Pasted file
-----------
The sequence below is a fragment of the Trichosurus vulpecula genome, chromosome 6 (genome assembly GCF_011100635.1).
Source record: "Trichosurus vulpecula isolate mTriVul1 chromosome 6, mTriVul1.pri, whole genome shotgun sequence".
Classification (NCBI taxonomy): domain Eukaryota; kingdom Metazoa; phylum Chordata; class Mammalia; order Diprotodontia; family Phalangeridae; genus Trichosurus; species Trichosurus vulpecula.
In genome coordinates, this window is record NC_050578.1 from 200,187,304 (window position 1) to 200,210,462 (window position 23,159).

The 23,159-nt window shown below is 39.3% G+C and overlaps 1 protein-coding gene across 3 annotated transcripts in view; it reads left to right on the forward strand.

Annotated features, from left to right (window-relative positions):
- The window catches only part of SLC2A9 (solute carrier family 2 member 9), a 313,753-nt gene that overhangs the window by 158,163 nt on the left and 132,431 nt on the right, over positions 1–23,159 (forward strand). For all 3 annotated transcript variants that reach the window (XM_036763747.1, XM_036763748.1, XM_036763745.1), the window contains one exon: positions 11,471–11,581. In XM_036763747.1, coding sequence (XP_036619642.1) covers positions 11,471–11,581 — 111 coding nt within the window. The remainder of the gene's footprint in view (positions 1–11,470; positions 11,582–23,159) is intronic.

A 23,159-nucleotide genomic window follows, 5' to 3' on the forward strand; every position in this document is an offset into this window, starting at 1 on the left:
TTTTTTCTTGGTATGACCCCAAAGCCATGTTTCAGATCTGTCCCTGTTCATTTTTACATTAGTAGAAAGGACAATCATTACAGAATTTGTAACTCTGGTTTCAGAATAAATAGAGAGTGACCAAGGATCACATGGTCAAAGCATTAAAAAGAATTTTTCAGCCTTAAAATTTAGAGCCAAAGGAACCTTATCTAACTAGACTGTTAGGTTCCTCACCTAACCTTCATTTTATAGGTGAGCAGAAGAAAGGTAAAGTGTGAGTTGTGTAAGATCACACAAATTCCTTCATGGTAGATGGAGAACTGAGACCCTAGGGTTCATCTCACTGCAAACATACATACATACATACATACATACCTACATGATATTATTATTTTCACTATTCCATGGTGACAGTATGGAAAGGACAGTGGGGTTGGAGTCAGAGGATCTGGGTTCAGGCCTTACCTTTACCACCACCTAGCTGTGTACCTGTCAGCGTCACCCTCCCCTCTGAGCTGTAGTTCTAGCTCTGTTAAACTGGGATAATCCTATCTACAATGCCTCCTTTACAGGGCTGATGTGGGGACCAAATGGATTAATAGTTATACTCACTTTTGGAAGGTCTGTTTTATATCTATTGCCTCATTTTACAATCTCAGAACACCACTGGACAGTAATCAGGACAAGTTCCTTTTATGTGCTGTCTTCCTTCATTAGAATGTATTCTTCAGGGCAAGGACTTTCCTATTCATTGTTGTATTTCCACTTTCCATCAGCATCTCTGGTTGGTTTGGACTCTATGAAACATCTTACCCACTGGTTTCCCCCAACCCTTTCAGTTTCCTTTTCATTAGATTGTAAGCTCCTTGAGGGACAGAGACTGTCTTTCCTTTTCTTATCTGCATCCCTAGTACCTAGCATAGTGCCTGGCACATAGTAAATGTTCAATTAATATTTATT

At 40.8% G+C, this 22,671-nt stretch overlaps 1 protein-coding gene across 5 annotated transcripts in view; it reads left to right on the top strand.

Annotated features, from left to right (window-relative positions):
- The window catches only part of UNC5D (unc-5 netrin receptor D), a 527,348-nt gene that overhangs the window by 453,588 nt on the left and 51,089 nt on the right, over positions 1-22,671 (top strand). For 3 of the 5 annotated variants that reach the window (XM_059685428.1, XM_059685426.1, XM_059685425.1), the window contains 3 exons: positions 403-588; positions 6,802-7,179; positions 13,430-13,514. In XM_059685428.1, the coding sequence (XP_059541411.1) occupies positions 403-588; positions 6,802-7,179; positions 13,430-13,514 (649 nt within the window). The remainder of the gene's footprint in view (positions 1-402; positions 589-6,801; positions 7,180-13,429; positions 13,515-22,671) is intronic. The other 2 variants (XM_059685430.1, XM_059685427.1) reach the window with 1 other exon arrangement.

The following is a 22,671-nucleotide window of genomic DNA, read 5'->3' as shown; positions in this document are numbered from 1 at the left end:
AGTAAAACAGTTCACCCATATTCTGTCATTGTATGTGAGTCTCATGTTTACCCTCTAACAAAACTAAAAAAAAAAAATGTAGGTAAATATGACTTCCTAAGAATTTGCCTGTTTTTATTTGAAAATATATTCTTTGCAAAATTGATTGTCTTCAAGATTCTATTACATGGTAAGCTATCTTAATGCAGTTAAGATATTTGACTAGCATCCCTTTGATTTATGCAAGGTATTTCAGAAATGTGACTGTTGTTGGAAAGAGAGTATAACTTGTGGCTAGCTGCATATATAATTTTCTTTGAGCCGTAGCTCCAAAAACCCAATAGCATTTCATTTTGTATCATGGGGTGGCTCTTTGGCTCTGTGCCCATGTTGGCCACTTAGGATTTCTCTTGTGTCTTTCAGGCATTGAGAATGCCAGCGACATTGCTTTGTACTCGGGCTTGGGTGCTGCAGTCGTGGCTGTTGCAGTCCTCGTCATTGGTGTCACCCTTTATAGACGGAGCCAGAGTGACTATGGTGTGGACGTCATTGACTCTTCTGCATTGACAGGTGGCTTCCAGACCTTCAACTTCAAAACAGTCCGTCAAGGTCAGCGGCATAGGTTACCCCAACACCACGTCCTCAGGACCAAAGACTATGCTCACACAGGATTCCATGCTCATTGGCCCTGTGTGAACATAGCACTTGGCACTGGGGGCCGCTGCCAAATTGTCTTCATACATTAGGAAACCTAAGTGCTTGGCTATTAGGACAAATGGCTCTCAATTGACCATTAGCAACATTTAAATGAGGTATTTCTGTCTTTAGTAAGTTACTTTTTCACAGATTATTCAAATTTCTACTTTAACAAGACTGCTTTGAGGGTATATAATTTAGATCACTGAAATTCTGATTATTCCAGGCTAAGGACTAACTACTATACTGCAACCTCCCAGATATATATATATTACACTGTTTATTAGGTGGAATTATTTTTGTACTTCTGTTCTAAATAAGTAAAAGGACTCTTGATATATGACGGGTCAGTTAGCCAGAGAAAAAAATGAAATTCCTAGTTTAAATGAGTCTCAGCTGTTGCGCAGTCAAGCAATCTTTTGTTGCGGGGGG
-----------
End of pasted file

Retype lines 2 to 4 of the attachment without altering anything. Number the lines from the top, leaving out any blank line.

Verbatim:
Source record: "Trichosurus vulpecula isolate mTriVul1 chromosome 6, mTriVul1.pri, whole genome shotgun sequence".
Classification (NCBI taxonomy): domain Eukaryota; kingdom Metazoa; phylum Chordata; class Mammalia; order Diprotodontia; family Phalangeridae; genus Trichosurus; species Trichosurus vulpecula.
In genome coordinates, this window is record NC_050578.1 from 200,187,304 (window position 1) to 200,210,462 (window position 23,159).